I use the 100 pt scale as well simply because it seems to be the most common. It’s almost unheard of to find an undrinkable wine these days which is why almost every wine for sale will at least get a “drinkable” score of 80. Which is to say it’s better than homemade or what you would make in a do-it-yourself wine shop (this is where the 50’s 60’s and 70’s scores can be used!).

Bad commercial wine is uncommon. Modern wine technology and science is such that it’s just easier to make decent wine than ever before. The knowledge is out there. This means that just by virtue of the fact that someone made a bunch of wine and bothered to stick labels on it and got it into stores means that it’s at the very least drinkable.

This is why the 100 pt scale is in practice a 20 pt scale…80-100. The way it works for me is basically this: 80-84: drinkable, forgettable, 85-89: above average, something I would buy again, 90-94: Way above average, makes you say “oh wow!”, 95+: Orgasmic, so good you want to punch the guy next to you out of frustration at your loss of words.

Price should have no bearing on the rating unless you specify that you’ve curved your score accordingly. But a 92 should be a 92 regardless if it’s $20 or $200.

Ironically it is Parker’s own ratings (and his helper Jay Miller) that I’ve found most dubious…I shake my head at some of the boring or superextracted wines they’ve given 90+ ratings to.

Of course I’m also of the opinion that a wine can’t truly and properly be tasted unless you swallow it.

 

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Critics have acquired tastes and an approach to tasting wine likely nurtured by circumstances of their business. If one works the trade in Ontario with ‘cool’ climate wines for example ratings can be more tolerant of sharp and light reds. 70’s move up to mid 80’s whereas someone influenced only by the fluid in the bottle… definitely swallowing not once but several times over several minutes tasting will end up with a different evalutation. A noted critic this week took part in a marathon tasting each wine having to be rated in 6 minutes. This is like running a marathon and describing the fragrance of field flowers along the way. The 100 point rating given a wine is only as good as the elements on which it’s derived and the time taken to evaluate. I find WineAlign’s rating levels, 80 and below, are defined to please the winemaker – nothing is bad just poor, fair, average or good.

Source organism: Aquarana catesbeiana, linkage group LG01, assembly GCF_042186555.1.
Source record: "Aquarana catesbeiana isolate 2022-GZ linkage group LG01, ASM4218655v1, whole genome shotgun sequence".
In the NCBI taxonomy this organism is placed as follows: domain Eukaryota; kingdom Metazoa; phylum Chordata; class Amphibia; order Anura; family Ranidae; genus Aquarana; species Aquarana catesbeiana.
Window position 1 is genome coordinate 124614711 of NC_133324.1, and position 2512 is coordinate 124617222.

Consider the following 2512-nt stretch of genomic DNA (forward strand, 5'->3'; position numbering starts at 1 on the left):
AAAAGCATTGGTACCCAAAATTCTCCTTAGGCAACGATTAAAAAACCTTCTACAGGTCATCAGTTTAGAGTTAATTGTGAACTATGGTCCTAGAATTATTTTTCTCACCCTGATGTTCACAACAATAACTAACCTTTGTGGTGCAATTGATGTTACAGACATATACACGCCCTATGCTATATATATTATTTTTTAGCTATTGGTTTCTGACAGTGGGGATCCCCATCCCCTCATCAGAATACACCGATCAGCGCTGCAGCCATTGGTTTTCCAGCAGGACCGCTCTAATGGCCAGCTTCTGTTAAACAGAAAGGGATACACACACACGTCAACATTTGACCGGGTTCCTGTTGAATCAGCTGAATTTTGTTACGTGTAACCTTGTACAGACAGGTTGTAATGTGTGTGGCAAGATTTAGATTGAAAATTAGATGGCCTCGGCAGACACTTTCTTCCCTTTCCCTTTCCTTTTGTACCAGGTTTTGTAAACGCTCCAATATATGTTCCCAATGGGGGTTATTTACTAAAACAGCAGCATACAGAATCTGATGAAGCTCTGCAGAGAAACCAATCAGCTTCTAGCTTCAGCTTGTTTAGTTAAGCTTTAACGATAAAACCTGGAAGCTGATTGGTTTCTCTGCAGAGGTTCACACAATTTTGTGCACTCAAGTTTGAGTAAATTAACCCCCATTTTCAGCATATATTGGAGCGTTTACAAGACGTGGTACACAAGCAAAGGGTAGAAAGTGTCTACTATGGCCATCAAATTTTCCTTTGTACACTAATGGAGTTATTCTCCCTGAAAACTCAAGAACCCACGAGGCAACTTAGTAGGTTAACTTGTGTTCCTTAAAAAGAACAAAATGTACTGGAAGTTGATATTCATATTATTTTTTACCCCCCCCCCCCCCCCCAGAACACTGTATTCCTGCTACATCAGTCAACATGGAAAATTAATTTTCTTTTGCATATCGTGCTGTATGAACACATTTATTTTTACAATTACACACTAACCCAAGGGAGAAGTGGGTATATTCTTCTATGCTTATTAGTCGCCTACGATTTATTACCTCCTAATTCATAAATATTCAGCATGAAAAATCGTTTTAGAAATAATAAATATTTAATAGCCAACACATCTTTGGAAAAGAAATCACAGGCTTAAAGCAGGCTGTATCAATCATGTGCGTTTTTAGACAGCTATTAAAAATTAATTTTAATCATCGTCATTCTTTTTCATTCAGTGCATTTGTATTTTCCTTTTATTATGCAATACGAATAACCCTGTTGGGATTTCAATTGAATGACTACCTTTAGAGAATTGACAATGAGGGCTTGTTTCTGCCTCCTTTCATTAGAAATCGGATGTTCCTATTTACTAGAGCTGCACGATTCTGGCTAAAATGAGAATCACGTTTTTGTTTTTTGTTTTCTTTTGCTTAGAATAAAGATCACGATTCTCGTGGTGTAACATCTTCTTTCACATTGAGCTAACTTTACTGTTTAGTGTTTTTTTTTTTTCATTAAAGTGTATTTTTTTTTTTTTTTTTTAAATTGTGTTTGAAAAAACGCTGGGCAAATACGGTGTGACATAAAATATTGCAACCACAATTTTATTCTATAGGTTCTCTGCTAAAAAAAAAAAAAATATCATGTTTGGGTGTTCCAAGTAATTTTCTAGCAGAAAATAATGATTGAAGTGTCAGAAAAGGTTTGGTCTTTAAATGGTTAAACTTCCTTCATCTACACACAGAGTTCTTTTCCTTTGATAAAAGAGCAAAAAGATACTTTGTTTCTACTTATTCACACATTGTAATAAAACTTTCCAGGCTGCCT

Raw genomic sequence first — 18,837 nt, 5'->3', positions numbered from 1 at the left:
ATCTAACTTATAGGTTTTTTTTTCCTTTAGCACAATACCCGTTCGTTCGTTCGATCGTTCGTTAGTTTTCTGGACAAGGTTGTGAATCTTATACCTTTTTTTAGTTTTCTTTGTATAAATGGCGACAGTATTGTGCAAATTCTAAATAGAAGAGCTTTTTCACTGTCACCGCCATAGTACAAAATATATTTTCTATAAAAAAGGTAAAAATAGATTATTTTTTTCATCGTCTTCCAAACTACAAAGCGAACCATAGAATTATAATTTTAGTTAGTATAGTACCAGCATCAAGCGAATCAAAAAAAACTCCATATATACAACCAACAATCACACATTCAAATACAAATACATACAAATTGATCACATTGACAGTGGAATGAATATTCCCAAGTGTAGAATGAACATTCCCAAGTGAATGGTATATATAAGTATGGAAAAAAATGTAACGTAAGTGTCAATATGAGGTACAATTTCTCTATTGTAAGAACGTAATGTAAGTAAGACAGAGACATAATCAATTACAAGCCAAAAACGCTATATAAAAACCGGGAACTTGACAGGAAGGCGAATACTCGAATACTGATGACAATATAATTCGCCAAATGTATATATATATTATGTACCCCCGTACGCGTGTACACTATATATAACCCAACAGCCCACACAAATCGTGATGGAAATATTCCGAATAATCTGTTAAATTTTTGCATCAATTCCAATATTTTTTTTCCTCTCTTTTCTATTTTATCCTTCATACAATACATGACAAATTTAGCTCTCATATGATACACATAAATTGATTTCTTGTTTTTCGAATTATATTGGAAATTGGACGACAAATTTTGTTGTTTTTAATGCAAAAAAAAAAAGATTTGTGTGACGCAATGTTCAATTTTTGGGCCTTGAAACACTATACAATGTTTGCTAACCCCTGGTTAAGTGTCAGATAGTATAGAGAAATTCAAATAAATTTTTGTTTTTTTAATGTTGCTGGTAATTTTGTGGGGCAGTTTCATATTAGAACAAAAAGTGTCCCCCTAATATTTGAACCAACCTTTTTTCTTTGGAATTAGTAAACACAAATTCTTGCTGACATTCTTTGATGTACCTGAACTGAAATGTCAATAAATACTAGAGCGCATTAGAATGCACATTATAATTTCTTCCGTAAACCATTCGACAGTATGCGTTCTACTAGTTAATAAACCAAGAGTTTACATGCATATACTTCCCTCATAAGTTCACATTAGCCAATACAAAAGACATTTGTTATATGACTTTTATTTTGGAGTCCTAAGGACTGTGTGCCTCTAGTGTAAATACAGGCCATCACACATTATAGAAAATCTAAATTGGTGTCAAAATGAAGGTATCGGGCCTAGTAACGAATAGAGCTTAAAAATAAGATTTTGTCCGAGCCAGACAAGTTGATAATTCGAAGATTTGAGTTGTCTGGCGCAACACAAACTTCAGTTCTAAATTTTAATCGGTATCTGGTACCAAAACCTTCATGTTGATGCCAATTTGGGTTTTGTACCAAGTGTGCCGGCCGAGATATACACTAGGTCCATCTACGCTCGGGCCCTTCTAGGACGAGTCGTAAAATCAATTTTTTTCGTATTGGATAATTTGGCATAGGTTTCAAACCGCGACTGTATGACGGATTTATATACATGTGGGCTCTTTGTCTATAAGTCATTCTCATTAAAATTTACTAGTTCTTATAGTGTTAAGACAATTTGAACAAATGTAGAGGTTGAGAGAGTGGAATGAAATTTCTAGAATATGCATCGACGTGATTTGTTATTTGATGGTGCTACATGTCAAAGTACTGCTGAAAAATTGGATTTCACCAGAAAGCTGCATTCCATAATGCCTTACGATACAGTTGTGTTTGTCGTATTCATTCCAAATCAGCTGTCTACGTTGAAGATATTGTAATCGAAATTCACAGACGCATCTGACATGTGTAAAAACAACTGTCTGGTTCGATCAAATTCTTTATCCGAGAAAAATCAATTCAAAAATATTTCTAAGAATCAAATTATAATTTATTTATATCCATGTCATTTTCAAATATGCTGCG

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And this is one of the current articles worth reading debunking a wine critics’ view of having a universal ability… http://tiny.cc/NZxN2 . But then it could be an ability we, as novices, impose on them and once imposed becomes de facto worth rewarding. A whole set of roles is created.

 
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Dan Trcka 21 posts

For a while, I also have been pondering about what the rating system means and what it means to me, seeing that some reviewer’s scores are completely off (I must however salute Mr. John Szabo’s accurate and consistent skill). I myself wanted to rate wines but didn’t know how or which scale to use. Mr. Robert Parker’s rating system appealed to me the most for two reasons:
1. It looks good. Even though it is true that majority of today’s reviews are somewhere between 80 and a 100 pts and hence we could use the ‘out of 20 scale’; we live in a society where percentages are embedded in our minds since childhood (getting anything greater than 80% on a test was awesome). Also, our brain knows that 88/100 = .88 is greater than 8/20 = 0.4 and therefore has a hard time equating the two, as our logical centre is stronger than the associative one.